More importantly, the end result would be better. Not only much better than a station at 14th, but better than the current plans for a station at 15th. A station at 15th is not ideal, but if the southern part of 15th is made quieter — and well connected to the rest of Ballard — then it would be much better.

      3. The best move by Seattle is to ensure the 2nd tunnel gets built asap, but allow for the Interbay+Ballard elevated section to be delayed until the city gets it’s ducks in a row on a new Ballard bridge and can therefore coordinate with ST on sequencing. No reason ST can get through the Link EIS process as-is and then revisit the bridge alignment once SDOT has funding lined up on its end.

        Politically, deferring the ship canal crossing would give Seattle something to “give up” when negotiating with the other subareas while actaully ending up with a better final outcome.

        Goods points on the road diet of 15th, both wrt facilitating the Link alignment and making for a more pleasant urban environment. I wonder if Seattle ends up then running bikes lanes on 15th and building a low bike/ped bridge alongside/underneath the Link bridge, rather than with the car bridge.

    2. Moving the automobile bridge to 14th and having Link on 15th would address the problem of 14th being so far from the densest part of Ballard. For pedestrians from the train every additional block is a deterrent, and 15th is already seven blocks from 22nd, and 14th would be ten blocks because there’s a 3-block distance between 15th and 14th. In constrast, cars can easily drive three more blocks without even noticing it.

      But it sounds like a non-starter because the six-lane expressway is on 15th on both sides of the bridge. It would be expensive to replicate that on 14th and have the road weave to 14th and back to 15th. Budget hawks would say “But we already have it on 15th and it would cost nothing to leave it there.” And the north side would run into the same problem that a Link extension from 14th to 85th would have: 14th dead-ends at Ballard High School and would require two sharp turns to get back to 15th. You can’t build an expressway or an elevated train through the high school, so it would require two sharp turns. That would cause backups onto narrow 65th if you forced rush-hour cars crossing the bridge to make those turns. And the number one priority of SDOT and elected officials is not to create SOV backups.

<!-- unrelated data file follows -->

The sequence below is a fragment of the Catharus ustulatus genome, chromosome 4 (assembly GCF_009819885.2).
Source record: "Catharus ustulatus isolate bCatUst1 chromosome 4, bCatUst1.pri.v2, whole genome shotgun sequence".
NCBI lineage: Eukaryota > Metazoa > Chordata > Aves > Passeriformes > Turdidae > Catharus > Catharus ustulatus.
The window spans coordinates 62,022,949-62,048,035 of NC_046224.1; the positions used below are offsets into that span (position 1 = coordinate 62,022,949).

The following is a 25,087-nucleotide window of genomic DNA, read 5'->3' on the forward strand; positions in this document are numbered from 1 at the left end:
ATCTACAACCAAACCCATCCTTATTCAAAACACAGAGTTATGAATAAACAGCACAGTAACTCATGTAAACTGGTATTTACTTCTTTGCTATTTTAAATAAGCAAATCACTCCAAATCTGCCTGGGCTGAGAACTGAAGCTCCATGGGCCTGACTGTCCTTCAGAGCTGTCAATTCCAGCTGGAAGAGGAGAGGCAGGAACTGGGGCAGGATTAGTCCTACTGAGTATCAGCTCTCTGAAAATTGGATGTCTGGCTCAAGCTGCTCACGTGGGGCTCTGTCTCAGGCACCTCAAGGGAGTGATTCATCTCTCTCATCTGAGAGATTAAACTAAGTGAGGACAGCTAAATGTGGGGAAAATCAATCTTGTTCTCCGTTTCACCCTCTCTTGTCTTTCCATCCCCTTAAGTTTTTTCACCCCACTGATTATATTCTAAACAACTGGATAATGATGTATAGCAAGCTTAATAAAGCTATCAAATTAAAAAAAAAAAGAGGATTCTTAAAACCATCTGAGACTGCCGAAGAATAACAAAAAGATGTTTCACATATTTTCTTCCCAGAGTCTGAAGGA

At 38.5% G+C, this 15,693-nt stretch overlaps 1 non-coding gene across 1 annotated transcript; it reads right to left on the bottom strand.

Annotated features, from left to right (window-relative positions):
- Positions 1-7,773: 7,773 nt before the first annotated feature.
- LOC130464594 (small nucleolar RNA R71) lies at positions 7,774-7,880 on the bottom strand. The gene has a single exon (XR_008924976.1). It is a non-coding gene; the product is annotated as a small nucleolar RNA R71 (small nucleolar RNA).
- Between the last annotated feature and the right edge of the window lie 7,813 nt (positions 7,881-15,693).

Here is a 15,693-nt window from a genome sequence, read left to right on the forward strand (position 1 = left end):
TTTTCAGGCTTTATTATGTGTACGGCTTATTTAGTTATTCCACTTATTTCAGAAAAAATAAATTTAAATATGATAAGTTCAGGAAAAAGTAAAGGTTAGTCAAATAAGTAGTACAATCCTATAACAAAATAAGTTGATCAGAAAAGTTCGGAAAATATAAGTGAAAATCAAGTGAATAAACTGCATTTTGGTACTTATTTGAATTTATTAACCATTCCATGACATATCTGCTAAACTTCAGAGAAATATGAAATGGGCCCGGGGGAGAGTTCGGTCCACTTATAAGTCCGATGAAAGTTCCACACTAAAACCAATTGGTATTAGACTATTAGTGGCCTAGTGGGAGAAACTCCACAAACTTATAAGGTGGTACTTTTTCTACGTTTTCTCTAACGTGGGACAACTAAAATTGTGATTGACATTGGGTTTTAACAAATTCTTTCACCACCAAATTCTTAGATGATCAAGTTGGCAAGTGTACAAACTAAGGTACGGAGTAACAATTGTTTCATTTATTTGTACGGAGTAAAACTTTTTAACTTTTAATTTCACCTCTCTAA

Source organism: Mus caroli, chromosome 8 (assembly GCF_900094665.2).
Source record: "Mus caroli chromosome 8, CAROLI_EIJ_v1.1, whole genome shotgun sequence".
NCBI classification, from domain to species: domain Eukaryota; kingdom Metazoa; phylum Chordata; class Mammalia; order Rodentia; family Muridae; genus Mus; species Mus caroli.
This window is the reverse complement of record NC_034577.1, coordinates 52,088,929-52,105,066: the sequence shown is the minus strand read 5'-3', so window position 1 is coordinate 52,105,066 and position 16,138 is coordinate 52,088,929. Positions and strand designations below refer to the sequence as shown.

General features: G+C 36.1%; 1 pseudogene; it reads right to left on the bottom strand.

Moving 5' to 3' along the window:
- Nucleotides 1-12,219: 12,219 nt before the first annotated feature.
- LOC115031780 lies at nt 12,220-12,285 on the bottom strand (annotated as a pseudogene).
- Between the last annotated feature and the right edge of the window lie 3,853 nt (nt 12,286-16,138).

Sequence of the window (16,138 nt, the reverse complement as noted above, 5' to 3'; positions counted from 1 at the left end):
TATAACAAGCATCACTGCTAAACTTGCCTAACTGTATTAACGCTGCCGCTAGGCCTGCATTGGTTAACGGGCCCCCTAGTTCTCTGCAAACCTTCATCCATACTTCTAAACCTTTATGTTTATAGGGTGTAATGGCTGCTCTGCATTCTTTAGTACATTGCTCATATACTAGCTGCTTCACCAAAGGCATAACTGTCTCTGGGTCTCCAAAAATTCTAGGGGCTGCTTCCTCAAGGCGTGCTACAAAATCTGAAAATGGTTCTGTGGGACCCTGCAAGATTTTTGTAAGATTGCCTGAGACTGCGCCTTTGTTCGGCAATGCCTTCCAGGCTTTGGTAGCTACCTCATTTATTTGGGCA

1. I don’t think the weave south of the canal is an issue because that whole interchange will be redesigned and rebuilt regardless of a 15th or 14th alignment.

        North of the ship canal, I think you just do a road diet down to 4 lanes plus turning, problem solved. No expressway, just a neighborhood arterial. You can even keep the buses on 15th and move traffic to 14th all the way to 65. At 65th, you can just time the lights so N/S can make clear both intersections. You might need to do some things like ban left from 65 to 15 to ensure enough lanes to move traffic through, but a dog leg like that shouldn’t be an issue for vehicle traffic – I’ve driven through many an intersection like that, particularly in the Midwest when township or county road grids don’t quite line up.

        Shoot, if 14 isn’t wide enough, you can make it the northbound arterial and leave southbound on 15, separating the dog legs between 45 and 65. Slightly less ideal for the station area but not unreasonable.

  10. I really would like to start seeing some drawings, pictorial and technical, of the choices available to us in Ballard. How long has it been since anybody gave us even a rendering of what’s possible? Also, having engineers start talking to us about things like what the soils will hold. Structurally some things are now possible that formerly just weren’t.

    But J.S. , you sound like you think anybody responsible for the quality of planning, management, and construction you’ve noticed will not have at least retired when it comes time to start building. Let alone traveled somewhat farther, as we all eventually do.

    One man’s observations, maybe, but, fresh from their first career project of designing their own education, give the next generation credit. They’re not their grandfathers’ grandfathers. Especially the girls.

    Mark Dublin

  11. And above all else, thanks for the piece on the cable car. Think about it. A passenger rail car hand-gripped to a cable that a single motor pulled up and down steep terrain, all the way across the city. Perfect example of the mindset and spirit that should provide our region with the exact kind of non-make-work Employment that’s already our mortally desperate need.

    Not only transit equipment, though certainly include it. When the reworked 737’s start being called “The New DC-3”, never will relief have sighed so loud. But the new era’s defining characteristics? Simple and tough. And since the invention of the Airstream trailer, no reason any ground vehicle can’t be both those things and hardly weigh anything.